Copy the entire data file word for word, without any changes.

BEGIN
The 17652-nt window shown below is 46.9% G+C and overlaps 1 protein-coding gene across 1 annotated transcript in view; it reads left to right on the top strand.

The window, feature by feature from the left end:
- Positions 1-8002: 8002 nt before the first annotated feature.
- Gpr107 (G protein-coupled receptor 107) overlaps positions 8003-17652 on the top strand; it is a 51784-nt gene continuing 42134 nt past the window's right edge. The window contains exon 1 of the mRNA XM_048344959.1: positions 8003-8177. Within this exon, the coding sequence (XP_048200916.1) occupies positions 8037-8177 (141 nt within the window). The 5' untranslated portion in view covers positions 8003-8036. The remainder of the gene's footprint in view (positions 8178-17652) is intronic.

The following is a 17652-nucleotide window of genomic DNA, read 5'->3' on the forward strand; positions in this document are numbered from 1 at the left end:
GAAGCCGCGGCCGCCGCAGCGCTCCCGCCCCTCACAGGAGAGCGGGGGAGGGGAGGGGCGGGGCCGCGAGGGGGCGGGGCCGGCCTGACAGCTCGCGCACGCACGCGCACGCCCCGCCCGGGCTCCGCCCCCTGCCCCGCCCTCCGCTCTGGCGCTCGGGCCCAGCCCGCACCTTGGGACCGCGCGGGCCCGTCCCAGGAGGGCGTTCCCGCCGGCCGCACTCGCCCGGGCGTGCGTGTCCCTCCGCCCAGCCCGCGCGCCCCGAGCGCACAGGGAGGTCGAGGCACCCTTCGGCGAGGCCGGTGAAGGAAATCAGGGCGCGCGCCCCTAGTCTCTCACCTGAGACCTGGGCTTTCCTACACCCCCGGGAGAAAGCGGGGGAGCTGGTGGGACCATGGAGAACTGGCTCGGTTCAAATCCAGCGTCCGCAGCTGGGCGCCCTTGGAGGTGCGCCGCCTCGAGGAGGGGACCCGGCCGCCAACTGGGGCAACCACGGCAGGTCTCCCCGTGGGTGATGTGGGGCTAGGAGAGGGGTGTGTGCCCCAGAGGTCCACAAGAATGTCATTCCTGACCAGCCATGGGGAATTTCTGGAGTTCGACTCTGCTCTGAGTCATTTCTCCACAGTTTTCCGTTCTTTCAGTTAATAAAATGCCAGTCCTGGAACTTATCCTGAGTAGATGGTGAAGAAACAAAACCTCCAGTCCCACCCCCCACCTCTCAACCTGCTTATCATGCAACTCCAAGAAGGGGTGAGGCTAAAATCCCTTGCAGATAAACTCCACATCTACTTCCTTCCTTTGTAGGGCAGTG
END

The 17652-nt window shown below is 46.9% G+C and overlaps 1 protein-coding gene across 1 annotated transcript in view; it reads left to right on the top strand.

The window, feature by feature from the left end:
- Positions 1-8002: 8002 nt before the first annotated feature.
- Gpr107 (G protein-coupled receptor 107) overlaps positions 8003-17652 on the top strand; it is a 51784-nt gene continuing 42134 nt past the window's right edge. The window contains exon 1 of the mRNA XM_048344959.1: positions 8003-8177. Within this exon, the coding sequence (XP_048200916.1) occupies positions 8037-8177 (141 nt within the window). The 5' untranslated portion in view covers positions 8003-8036. The remainder of the gene's footprint in view (positions 8178-17652) is intronic.

The following is a 17652-nucleotide window of genomic DNA, read 5'->3' on the forward strand; positions in this document are numbered from 1 at the left end:
GAAGCCGCGGCCGCCGCAGCGCTCCCGCCCCTCACAGGAGAGCGGGGGAGGGGAGGGGCGGGGCCGCGAGGGGGCGGGGCCGGCCTGACAGCTCGCGCACGCACGCGCACGCCCCGCCCGGGCTCCGCCCCCTGCCCCGCCCTCCGCTCTGGCGCTCGGGCCCAGCCCGCACCTTGGGACCGCGCGGGCCCGTCCCAGGAGGGCGTTCCCGCCGGCCGCACTCGCCCGGGCGTGCGTGTCCCTCCGCCCAGCCCGCGCGCCCCGAGCGCACAGGGAGGTCGAGGCACCCTTCGGCGAGGCCGGTGAAGGAAATCAGGGCGCGCGCCCCTAGTCTCTCACCTGAGACCTGGGCTTTCCTACACCCCCGGGAGAAAGCGGGGGAGCTGGTGGGACCATGGAGAACTGGCTCGGTTCAAATCCAGCGTCCGCAGCTGGGCGCCCTTGGAGGTGCGCCGCCTCGAGGAGGGGACCCGGCCGCCAACTGGGGCAACCACGGCAGGTCTCCCCGTGGGTGATGTGGGGCTAGGAGAGGGGTGTGTGCCCCAGAGGTCCACAAGAATGTCATTCCTGACCAGCCATGGGGAATTTCTGGAGTTCGACTCTGCTCTGAGTCATTTCTCCACAGTTTTCCGTTCTTTCAGTTAATAAAATGCCAGTCCTGGAACTTATCCTGAGTAGATGGTGAAGAAACAAAACCTCCAGTCCCACCCCCCACCTCTCAACCTGCTTATCATGCAACTCCAAGAAGGGGTGAGGCTAAAATCCCTTGCAGATAAACTCCACATCTACTTCCTTCCTTTGTAGGGCAGTG